John Dickerson, host of CBS’s “Face the Nation,” asked Priebus on Sunday whether Trump is sticking to his position of “not touching Medicare.”
“I don’t think President-elect Trump wants to meddle with Medicare or Social Security,” Priebus responded, adding the latter program unprompted. “He made a promise in the campaign that that was something that he didn’t want to do.”
Trump wants to “shore up Medicare and Social Security for future generations,” however, Priebus said. He ventured that if they can get 3 percent to 6 percent growth, “we’ll do that.”
Priebus’ suggestion that higher economic growth could close the programs’ funding gaps is similar to claims Trump made as a candidate. In fact, while higher economic growth would boost the finances of Social Security in particular, there is no independent analysis that suggests it is capable of resolving the programs’ financial challenges entirely.
Trump’s promises not to mess with Social Security and Medicare, unheard of for a Republican presidential candidate, were one of the most distinctive features of his campaign.
He even claimed he was a more reliable defender of the programs than Democratic nominee Hillary Clinton, given her past support for the deficit reduction “framework” of the Bowles-Simpson plan, a bipartisan proposal that cut Social Security.
“We are going to save Social Security,” Trump said at an October campaign rally. “She is going to cut your Social Security and your Medicare.”
But Priebus’ remarks represent the Trump transition team’s first official comment since the election about his promises to protect the two popular social insurance programs. The Trump transition team did not immediately respond to a request for confirmation that Trump’s determination not to “meddle” with the programs is an explicit promise not to consider benefit cuts, or something more or less comprehensive.
John Hishta, senior vice president of campaigns for AARP, tweeted his approval of Priebus’ remarks, warning that the giant seniors group “will fight any attempts by Congress to cut benefits or raise costs for seniors.” (The tweet also appeared to mark a change in tactics for AARP, whose election initiative, Take a Stand, insisted that candidates present their proposals for the major programs without regard to whether those plans cut benefits.)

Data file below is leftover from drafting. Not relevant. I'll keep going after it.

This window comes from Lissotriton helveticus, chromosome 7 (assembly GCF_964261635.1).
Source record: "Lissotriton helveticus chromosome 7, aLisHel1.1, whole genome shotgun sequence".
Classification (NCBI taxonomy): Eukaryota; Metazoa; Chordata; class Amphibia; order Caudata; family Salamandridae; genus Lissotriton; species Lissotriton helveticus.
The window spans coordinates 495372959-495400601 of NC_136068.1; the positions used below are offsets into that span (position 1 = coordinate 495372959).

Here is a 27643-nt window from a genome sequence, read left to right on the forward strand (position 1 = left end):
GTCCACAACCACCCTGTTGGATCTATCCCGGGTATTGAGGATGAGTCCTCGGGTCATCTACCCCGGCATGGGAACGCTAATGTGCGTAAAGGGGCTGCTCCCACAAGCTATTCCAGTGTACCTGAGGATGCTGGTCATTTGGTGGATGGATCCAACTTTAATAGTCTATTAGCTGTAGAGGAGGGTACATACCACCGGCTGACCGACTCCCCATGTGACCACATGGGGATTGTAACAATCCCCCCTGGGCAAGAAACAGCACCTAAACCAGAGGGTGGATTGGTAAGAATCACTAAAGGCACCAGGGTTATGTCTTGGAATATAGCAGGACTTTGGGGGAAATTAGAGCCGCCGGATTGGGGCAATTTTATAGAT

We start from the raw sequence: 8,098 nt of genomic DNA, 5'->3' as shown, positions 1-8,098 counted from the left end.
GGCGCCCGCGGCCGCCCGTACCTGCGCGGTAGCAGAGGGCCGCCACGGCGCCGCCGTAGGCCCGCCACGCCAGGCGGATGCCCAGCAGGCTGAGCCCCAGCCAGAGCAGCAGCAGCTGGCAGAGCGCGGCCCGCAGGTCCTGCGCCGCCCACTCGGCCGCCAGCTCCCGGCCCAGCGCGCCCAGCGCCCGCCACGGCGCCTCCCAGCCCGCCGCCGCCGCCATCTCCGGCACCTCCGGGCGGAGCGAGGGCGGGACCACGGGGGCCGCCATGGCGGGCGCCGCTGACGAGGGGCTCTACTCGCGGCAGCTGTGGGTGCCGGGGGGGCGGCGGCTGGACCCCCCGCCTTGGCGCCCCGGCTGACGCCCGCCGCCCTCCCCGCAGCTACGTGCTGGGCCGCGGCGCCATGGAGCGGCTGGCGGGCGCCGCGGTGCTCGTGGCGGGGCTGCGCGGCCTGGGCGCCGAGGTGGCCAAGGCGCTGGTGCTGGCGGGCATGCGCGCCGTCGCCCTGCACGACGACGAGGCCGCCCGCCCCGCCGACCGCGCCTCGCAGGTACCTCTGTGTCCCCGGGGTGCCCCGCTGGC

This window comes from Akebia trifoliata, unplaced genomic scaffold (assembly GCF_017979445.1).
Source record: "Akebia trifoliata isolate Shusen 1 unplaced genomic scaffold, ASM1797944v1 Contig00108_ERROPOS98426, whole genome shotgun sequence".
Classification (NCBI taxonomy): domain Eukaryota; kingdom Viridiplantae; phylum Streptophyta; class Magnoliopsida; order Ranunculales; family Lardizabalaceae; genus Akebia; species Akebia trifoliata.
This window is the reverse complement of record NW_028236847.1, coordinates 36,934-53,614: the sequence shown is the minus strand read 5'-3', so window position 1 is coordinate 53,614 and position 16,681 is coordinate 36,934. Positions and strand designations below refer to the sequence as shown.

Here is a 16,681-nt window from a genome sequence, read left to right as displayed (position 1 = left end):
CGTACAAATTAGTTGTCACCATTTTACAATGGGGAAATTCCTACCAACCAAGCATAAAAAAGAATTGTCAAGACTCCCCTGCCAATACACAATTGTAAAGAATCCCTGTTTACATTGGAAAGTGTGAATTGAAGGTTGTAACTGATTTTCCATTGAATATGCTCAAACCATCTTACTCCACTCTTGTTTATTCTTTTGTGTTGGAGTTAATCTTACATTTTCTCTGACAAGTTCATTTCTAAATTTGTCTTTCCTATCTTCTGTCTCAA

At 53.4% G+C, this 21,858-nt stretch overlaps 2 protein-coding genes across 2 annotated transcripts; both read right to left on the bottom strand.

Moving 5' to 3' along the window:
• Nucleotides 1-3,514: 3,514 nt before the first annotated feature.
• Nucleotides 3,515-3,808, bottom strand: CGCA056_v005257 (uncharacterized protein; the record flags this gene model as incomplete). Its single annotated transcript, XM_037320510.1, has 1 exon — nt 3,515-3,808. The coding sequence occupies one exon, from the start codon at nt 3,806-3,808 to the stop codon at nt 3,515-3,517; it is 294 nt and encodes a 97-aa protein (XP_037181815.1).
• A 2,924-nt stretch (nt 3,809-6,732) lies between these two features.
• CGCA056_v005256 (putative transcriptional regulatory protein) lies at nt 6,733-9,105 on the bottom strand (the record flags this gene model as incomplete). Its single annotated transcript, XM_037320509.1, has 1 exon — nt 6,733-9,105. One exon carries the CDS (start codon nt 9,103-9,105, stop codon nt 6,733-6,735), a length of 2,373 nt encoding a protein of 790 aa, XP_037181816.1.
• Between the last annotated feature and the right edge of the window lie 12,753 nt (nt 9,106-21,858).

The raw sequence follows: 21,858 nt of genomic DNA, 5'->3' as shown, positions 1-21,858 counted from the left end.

It is unclear whether congressional Republicans intent on transforming Medicare and reducing Social Security benefits will try to challenge Trump’s stance. House Speaker Paul Ryan (R-Wis.) has said that repealing Obamacare must include major reforms to Medicare. Ryan has long proposed turning Medicare’s insurance guarantee into a voucher program by which the government would give seniors money to purchase insurance.
Rep. Sam Johnson (R-Texas), chairman of the House Ways and Means Subcommittee on Social Security, also presented a plan in December to dramatically scale back Social Security benefits.
Congressional Democrats and the independents who caucus with them have been eager to pounce on the slightest indication that Trump will betray his campaign promises.
“If he makes that clear to his Republican colleagues, we can save us all a whole lot of time and start getting to work doing what this country desperately needs to have done,” Sanders said.
This post has bee updated with comment from AARP.
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